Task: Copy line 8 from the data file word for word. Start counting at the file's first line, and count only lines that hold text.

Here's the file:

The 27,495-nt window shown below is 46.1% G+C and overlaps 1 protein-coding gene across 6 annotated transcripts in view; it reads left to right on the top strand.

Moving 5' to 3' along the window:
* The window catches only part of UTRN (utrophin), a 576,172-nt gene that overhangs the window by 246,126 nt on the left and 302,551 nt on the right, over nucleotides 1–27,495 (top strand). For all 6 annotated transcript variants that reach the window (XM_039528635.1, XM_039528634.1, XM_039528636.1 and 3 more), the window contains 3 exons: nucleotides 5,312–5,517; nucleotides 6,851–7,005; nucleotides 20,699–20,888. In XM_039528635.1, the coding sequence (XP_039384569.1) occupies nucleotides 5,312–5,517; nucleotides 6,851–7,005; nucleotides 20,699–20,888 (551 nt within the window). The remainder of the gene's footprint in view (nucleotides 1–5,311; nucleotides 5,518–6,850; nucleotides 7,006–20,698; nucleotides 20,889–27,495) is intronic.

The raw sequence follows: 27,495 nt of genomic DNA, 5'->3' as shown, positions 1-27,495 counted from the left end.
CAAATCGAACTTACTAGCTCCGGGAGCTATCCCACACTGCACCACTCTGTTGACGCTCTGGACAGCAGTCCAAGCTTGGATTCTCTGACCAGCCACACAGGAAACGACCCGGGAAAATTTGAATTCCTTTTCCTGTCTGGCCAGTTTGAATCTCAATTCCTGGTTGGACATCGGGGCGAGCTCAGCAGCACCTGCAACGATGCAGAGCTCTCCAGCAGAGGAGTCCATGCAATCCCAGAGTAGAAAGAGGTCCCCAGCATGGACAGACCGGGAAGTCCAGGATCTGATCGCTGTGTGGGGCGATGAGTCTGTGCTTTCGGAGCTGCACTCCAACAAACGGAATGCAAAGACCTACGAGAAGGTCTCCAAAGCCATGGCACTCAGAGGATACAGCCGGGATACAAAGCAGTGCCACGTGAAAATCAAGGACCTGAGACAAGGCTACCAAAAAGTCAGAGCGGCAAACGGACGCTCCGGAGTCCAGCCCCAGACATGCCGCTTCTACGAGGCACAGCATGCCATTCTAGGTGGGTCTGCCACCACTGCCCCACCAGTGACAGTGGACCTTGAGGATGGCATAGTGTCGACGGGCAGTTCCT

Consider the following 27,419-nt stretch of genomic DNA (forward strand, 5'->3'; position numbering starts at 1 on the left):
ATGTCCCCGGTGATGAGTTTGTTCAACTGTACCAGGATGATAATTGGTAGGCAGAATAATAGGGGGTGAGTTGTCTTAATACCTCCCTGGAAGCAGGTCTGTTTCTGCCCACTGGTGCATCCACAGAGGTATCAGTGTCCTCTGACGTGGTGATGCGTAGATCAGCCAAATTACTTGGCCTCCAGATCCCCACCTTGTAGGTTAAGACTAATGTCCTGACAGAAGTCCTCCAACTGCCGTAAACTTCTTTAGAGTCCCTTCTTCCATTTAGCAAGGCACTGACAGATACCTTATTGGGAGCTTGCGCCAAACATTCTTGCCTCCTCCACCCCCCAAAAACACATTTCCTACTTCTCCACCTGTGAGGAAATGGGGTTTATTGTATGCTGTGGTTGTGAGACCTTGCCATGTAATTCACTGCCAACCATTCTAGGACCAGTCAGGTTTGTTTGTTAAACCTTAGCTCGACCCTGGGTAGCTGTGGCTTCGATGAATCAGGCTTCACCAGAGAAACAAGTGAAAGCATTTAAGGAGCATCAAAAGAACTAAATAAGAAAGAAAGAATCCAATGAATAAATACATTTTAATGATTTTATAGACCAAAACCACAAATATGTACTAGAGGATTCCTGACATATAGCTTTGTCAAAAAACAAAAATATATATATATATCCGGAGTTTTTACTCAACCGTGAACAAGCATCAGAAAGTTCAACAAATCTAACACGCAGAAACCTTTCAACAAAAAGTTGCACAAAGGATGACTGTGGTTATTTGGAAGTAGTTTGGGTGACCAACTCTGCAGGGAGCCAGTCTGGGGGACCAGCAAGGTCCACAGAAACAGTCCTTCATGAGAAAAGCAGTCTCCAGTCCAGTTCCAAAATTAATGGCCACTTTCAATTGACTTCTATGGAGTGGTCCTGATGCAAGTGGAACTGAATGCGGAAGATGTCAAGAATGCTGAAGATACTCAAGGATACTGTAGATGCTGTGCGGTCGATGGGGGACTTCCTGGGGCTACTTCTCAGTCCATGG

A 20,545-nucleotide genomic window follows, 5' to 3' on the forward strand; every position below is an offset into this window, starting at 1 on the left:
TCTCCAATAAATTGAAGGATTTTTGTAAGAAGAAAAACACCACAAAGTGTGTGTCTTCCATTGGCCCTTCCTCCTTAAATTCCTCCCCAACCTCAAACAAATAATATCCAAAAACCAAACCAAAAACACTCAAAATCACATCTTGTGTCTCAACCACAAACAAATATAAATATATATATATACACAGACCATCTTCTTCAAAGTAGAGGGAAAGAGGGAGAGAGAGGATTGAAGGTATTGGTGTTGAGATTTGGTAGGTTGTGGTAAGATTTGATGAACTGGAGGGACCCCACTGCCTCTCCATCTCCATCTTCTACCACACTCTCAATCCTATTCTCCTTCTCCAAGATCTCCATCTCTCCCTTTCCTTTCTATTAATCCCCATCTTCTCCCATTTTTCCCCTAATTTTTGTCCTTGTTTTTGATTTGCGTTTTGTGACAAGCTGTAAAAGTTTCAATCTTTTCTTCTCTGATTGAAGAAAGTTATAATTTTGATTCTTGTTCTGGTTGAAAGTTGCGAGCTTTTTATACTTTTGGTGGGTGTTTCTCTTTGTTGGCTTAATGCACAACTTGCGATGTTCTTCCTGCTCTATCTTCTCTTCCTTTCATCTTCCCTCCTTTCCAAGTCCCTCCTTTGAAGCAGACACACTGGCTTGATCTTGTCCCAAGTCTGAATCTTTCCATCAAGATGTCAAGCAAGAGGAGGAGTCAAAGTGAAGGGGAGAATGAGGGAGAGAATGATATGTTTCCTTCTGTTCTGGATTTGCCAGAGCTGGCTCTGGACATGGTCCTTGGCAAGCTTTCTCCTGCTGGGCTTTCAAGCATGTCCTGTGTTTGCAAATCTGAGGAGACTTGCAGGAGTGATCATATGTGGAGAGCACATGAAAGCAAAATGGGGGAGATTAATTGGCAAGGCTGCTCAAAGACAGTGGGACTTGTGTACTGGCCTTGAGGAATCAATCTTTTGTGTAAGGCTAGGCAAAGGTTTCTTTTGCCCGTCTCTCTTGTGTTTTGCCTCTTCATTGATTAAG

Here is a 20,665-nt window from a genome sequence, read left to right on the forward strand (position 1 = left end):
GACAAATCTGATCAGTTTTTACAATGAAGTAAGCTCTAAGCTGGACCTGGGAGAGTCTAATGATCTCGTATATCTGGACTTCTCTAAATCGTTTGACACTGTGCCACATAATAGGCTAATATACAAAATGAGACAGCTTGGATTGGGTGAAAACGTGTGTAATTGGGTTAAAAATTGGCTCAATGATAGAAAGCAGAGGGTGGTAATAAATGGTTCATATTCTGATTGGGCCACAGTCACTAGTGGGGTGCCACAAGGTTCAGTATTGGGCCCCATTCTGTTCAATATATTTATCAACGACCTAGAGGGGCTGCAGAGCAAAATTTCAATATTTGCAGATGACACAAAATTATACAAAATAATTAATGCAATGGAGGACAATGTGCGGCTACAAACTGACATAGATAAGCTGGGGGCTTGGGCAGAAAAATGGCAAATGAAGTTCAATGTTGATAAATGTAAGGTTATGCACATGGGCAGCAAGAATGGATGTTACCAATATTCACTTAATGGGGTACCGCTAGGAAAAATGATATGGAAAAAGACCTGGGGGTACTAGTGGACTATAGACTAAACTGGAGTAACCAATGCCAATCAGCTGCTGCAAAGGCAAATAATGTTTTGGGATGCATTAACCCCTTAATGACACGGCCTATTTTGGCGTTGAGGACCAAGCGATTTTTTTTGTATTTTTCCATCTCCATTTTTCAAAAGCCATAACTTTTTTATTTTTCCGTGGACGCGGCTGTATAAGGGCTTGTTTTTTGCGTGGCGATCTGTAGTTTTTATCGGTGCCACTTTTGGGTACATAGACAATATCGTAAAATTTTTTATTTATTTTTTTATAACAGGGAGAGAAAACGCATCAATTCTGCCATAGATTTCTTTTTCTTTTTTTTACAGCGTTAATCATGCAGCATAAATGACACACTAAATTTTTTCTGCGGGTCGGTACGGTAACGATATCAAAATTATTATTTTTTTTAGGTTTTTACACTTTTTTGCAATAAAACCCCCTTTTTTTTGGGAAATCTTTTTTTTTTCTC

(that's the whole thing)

A 20,545-nucleotide genomic window follows, 5' to 3' on the forward strand; every position below is an offset into this window, starting at 1 on the left: